Brand Experience Brief: True Food Kitchen

(Here’s a new Brand Experience Brief.  Check out other video briefings about the brand experiences at new or interesting restaurant or retail concepts.)

Farm to Table is a growing movement in American culture and True Food Kitchen, a new restaurant concept, is poised to seize the moment with a well-designed brand experience.

Brand Experience Brief: True Food Kitchen (by Denise Lee Yohn) from Denise Lee Yohn on Vimeo.

other brand experience briefs:


Farm to Table is a growing movement in American culture.  The consumption of food that’s been produced and grown locally is currently popular among foodies and health enthusiasts and is poised to go more mainstream.  This Brand Experience Brief will show you how the folks at True Food Kitchen are advancing this cultural movement.

True Food is a restaurant concept with 6 locations including the shi-shi Fashion Island mall in Newport Beach and the one I visited in San Diego.  True Food is a collaboration between healthy-living book author Dr. Andrew Weil who advocates an anti-inflammatory diet and Fox Restaurant Concepts which is the company behind 30 cool restaurants including Zinburger Wine& Burger Bar which I’ve featured in a brief previously.

True Food’s menu features fresh, healthy ingredients in creative dishes like edamame dumplings, spaghetti squash casserole, and a popular grass-fed bison burger with mushrooms, onions, parmesan, and umami, and served with a side of sweet potato hash.  You can also enjoy unique, non-alcoholic drinks such as the medicine man made with pomegranate, cranberry, black tea, soda, and sea buckthorn (not sure what that is but it was delicious.)  Most of the ingredients were sourced from two local farms which our server named as he introduced the restaurant to us.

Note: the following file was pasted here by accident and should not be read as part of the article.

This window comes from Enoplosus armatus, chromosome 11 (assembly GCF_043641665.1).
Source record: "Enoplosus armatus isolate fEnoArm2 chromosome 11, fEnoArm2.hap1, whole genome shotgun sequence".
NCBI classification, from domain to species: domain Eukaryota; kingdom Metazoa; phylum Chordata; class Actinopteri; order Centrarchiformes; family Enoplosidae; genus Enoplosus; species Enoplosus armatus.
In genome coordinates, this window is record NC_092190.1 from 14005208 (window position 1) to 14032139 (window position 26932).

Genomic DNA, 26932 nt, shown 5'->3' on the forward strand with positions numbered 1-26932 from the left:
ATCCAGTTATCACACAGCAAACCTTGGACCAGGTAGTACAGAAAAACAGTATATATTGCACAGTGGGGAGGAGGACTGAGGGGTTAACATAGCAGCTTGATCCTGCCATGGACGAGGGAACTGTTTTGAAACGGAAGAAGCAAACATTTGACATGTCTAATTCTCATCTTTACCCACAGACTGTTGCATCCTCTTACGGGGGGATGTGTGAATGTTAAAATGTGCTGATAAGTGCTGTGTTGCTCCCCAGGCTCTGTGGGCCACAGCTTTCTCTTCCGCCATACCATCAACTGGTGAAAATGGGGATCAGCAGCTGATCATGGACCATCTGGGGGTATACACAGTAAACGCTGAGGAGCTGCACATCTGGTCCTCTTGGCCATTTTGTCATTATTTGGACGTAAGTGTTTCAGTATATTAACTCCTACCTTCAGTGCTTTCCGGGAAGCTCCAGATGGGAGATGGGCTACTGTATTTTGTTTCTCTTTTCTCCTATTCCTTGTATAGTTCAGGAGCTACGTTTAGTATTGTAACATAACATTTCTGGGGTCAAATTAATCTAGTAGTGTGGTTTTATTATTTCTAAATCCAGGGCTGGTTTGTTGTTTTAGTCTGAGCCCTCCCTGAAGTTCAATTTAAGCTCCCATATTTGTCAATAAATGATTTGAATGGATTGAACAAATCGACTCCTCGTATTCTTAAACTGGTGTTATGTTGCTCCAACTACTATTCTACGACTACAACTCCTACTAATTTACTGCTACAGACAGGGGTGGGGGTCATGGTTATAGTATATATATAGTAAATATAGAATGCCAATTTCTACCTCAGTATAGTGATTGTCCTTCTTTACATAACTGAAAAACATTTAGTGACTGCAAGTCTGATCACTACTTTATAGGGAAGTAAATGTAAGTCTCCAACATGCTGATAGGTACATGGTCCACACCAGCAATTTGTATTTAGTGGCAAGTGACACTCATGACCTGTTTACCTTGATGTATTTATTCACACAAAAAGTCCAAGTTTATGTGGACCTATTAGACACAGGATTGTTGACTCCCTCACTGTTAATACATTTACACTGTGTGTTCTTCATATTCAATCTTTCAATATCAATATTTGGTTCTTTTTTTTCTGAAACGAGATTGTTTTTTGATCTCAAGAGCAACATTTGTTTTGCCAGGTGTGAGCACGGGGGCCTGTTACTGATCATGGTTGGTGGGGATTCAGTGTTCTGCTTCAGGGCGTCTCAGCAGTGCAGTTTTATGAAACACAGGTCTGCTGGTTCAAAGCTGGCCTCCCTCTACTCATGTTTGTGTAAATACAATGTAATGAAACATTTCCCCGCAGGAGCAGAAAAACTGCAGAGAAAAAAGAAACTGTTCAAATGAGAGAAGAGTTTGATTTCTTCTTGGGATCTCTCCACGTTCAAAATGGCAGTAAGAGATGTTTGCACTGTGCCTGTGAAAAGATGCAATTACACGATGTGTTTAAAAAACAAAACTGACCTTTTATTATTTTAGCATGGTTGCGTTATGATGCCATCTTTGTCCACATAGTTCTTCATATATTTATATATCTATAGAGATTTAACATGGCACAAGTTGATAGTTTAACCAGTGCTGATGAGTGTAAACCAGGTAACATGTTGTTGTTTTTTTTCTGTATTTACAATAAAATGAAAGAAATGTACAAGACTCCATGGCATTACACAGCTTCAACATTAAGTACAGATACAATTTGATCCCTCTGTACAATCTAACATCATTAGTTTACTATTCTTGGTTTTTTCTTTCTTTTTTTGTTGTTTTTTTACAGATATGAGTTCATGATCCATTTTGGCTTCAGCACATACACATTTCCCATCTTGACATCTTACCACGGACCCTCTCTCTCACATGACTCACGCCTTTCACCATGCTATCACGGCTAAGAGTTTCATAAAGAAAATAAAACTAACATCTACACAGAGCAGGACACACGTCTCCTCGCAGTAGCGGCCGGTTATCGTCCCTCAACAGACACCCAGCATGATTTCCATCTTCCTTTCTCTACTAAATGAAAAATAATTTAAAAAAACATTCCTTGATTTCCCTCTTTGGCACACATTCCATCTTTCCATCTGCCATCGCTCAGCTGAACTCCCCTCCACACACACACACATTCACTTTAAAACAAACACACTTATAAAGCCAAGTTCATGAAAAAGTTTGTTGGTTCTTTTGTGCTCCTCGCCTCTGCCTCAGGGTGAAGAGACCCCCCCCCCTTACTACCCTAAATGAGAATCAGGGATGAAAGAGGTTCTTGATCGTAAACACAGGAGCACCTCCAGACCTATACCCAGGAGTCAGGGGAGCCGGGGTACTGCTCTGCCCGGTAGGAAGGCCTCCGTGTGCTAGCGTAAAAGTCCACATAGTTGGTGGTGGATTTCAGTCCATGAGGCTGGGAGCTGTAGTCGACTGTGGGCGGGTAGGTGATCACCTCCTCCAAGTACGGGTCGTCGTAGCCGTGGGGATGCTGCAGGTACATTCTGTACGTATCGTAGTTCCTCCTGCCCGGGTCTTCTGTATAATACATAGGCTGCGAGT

Speaking of our server, all the people working at True Food were very friendly and engaging.  And there were a lot of them buzzing around in their cool uniforms and hip saddle bag-style aprons.

That was only one of the many design details that contributed to an aesthetically pleasing environment.  The wood and concrete exterior is striking and carts overflowing with fresh herbs greet you on the walk up to the restaurant.  Live plants continue to be a motif in the interior, as are natural materials and fresh fruit.  Splashes of green and yellow on the bar stools, banquettes, and chairs give a fresh, lively feeling.  The centerpiece of the airy outdoor patio is a huge fire pit with colorful Adirondack chairs and pillows that seem to be a party waiting to happen. The most striking design element though is the open kitchen with its fires flaming, pots banging, and chefs calling out orders – it’s definitely food theatre at its best.

The True Food concept seems intent on making farm to table dining accessible and appealing.  The place is huge, with over 300 seats, and exudes a positive, active energy.  The bar features flat screens and there’s a good selection of beers, wines, and cocktails.  And while there’s no mistaking the healthfulness of the food, the recipes and preparation are intended to make them flavorful and satisfying.

Judging from the crowd that was at the place on a Sunday night, I’d say the movement is catching on in San Diego.  I’m not sure how much appeal the concept would have outside of California and Phoenix, its home base, but the combination of striking design, great service, and tasty food make True Food a true experience.

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